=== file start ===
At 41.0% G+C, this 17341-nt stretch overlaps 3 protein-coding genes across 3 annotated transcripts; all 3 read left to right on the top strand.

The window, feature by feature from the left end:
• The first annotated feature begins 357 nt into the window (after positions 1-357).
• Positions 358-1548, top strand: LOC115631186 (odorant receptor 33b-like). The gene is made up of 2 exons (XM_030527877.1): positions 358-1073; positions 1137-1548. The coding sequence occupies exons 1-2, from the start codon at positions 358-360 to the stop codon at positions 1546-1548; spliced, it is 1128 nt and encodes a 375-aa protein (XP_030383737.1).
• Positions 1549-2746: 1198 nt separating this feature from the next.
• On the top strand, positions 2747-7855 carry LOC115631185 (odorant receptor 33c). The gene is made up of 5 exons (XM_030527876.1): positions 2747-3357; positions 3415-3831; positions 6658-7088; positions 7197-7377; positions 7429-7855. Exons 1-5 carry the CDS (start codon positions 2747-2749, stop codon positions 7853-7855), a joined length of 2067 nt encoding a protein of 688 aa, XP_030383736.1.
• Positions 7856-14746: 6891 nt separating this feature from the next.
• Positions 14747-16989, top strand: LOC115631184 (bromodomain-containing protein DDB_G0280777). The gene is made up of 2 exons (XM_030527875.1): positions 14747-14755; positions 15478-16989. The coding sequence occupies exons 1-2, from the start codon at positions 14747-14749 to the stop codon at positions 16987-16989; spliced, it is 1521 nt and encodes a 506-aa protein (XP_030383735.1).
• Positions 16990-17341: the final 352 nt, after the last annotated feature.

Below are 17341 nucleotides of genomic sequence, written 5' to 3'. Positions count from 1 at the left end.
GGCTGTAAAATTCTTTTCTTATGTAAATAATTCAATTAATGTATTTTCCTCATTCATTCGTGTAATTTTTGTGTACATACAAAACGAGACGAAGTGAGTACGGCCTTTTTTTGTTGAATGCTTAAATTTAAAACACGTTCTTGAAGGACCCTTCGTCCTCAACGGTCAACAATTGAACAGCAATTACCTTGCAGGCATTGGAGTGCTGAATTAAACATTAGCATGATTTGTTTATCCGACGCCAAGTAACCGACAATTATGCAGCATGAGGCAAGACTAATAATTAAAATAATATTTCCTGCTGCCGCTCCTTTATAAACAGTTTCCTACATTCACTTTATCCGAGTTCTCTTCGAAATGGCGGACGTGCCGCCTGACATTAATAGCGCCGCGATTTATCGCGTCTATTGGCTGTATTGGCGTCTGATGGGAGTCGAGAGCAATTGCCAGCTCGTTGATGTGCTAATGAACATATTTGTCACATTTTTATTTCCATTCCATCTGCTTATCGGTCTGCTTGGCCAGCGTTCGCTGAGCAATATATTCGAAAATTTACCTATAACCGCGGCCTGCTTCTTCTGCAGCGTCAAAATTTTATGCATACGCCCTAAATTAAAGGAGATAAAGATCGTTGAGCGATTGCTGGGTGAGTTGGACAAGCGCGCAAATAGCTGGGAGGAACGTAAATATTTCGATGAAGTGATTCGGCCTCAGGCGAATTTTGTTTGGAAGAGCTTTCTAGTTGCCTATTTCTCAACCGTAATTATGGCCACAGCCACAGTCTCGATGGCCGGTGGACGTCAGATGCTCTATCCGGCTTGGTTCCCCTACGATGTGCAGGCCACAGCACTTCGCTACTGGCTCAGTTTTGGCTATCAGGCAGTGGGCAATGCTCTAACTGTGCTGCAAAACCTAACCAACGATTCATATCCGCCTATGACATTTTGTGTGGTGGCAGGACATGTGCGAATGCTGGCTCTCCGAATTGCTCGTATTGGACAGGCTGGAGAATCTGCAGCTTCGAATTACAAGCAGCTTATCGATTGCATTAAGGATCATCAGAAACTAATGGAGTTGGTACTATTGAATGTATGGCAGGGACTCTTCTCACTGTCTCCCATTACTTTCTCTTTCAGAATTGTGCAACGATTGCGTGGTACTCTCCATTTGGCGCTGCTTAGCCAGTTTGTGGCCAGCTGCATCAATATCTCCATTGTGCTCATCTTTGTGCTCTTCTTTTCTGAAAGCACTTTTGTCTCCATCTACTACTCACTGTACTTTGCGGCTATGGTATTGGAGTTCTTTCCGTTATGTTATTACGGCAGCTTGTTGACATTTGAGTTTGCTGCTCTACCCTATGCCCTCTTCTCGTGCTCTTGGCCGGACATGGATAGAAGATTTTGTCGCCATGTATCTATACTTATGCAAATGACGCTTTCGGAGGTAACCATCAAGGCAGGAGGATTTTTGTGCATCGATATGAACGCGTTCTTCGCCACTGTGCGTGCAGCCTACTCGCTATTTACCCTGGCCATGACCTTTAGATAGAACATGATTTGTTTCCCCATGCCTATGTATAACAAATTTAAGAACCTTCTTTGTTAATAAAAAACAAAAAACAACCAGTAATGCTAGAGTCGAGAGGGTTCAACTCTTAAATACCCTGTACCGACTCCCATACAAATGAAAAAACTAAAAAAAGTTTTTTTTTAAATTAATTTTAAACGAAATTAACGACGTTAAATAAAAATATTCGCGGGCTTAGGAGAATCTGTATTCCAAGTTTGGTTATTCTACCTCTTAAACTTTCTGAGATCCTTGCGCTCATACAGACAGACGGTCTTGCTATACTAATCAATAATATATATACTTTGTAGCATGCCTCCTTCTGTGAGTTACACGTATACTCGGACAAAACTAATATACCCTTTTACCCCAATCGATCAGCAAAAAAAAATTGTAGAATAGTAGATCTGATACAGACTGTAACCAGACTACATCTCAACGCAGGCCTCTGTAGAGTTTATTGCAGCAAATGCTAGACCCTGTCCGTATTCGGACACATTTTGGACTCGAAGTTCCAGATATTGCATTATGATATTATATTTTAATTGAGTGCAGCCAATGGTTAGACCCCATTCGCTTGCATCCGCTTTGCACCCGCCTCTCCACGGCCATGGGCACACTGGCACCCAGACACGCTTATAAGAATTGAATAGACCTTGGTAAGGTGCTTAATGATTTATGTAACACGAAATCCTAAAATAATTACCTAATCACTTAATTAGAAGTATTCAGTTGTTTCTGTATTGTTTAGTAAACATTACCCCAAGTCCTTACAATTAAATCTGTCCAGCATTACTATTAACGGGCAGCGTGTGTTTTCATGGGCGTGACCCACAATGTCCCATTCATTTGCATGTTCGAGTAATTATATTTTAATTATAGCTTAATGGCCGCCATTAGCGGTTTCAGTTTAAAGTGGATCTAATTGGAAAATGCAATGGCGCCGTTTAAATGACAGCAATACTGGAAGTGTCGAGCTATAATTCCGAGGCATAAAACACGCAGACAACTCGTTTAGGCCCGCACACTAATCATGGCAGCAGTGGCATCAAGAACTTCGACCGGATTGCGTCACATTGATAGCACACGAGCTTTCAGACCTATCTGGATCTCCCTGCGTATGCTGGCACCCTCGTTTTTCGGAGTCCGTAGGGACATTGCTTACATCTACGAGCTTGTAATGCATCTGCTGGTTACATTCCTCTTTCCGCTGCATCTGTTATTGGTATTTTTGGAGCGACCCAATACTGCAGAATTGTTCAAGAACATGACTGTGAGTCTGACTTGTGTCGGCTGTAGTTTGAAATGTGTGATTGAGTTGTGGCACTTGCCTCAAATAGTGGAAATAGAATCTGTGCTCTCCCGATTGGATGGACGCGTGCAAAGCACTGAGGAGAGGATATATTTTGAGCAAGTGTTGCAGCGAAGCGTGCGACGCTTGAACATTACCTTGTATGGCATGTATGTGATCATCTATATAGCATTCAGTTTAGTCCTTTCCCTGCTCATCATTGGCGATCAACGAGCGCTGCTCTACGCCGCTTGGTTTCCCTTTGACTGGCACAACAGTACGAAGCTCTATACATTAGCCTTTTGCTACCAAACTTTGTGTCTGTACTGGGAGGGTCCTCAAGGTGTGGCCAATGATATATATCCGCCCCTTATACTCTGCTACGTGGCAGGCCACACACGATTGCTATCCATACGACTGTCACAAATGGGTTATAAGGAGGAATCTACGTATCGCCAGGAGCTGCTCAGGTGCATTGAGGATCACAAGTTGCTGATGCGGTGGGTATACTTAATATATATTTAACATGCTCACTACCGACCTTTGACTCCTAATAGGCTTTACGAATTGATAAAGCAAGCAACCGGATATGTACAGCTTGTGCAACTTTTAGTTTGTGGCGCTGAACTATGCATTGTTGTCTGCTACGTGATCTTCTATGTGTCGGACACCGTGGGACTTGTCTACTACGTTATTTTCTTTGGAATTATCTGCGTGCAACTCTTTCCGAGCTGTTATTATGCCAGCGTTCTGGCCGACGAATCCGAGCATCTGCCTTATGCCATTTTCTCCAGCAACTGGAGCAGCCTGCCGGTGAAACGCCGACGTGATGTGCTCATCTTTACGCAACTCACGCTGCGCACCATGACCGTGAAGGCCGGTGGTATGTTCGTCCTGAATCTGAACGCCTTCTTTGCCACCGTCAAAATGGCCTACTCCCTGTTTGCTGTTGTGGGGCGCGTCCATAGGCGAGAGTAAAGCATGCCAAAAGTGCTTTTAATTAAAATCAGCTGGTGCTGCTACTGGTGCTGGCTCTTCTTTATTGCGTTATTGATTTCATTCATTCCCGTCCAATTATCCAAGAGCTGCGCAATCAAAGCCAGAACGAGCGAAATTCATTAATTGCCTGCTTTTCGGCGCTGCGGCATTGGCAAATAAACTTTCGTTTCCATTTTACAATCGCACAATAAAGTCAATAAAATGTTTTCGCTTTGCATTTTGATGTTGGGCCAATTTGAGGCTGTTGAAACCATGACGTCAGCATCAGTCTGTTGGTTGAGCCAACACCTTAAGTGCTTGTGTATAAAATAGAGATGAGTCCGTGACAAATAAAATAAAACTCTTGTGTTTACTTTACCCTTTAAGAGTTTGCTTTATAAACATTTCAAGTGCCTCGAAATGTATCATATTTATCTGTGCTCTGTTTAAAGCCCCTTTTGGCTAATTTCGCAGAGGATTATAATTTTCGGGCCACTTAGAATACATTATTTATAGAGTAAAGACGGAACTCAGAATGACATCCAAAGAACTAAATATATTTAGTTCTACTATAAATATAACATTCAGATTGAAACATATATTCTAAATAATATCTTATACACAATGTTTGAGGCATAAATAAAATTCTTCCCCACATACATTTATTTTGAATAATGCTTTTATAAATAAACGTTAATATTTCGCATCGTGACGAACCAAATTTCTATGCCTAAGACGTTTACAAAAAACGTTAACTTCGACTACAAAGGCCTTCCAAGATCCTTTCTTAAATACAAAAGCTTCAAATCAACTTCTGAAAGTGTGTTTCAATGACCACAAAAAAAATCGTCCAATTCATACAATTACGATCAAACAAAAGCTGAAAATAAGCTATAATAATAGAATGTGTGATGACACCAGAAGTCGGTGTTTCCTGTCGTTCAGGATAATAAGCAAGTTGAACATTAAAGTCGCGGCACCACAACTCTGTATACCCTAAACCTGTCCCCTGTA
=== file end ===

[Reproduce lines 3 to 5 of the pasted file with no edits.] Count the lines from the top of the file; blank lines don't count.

• The first annotated feature begins 357 nt into the window (after positions 1-357).
• Positions 358-1548, top strand: LOC115631186 (odorant receptor 33b-like). The gene is made up of 2 exons (XM_030527877.1): positions 358-1073; positions 1137-1548. The coding sequence occupies exons 1-2, from the start codon at positions 358-360 to the stop codon at positions 1546-1548; spliced, it is 1128 nt and encodes a 375-aa protein (XP_030383737.1).
• Positions 1549-2746: 1198 nt separating this feature from the next.